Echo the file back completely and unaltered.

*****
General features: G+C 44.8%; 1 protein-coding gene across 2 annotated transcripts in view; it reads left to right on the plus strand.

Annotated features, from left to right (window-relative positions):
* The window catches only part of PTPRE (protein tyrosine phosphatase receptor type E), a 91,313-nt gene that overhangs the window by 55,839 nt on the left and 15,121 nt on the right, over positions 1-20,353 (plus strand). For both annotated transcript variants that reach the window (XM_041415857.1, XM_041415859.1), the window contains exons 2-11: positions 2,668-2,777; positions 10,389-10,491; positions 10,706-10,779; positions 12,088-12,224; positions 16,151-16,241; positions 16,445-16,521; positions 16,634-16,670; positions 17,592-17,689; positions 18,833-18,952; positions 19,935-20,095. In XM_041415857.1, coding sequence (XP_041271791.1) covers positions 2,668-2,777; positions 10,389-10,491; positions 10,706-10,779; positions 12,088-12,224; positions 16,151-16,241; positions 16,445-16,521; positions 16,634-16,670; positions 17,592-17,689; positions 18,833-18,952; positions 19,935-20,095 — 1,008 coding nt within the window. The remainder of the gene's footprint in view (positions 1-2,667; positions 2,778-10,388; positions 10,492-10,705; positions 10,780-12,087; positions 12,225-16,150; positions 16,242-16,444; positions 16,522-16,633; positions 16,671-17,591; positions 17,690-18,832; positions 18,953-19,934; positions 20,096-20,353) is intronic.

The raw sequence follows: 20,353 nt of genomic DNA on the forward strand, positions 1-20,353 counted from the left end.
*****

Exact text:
General features: G+C 44.8%; 1 protein-coding gene across 2 annotated transcripts in view; it reads left to right on the plus strand.

Annotated features, from left to right (window-relative positions):
* The window catches only part of PTPRE (protein tyrosine phosphatase receptor type E), a 91,313-nt gene that overhangs the window by 55,839 nt on the left and 15,121 nt on the right, over positions 1-20,353 (plus strand). For both annotated transcript variants that reach the window (XM_041415857.1, XM_041415859.1), the window contains exons 2-11: positions 2,668-2,777; positions 10,389-10,491; positions 10,706-10,779; positions 12,088-12,224; positions 16,151-16,241; positions 16,445-16,521; positions 16,634-16,670; positions 17,592-17,689; positions 18,833-18,952; positions 19,935-20,095. In XM_041415857.1, coding sequence (XP_041271791.1) covers positions 2,668-2,777; positions 10,389-10,491; positions 10,706-10,779; positions 12,088-12,224; positions 16,151-16,241; positions 16,445-16,521; positions 16,634-16,670; positions 17,592-17,689; positions 18,833-18,952; positions 19,935-20,095 — 1,008 coding nt within the window. The remainder of the gene's footprint in view (positions 1-2,667; positions 2,778-10,388; positions 10,492-10,705; positions 10,780-12,087; positions 12,225-16,150; positions 16,242-16,444; positions 16,522-16,633; positions 16,671-17,591; positions 17,690-18,832; positions 18,953-19,934; positions 20,096-20,353) is intronic.

The raw sequence follows: 20,353 nt of genomic DNA on the forward strand, positions 1-20,353 counted from the left end.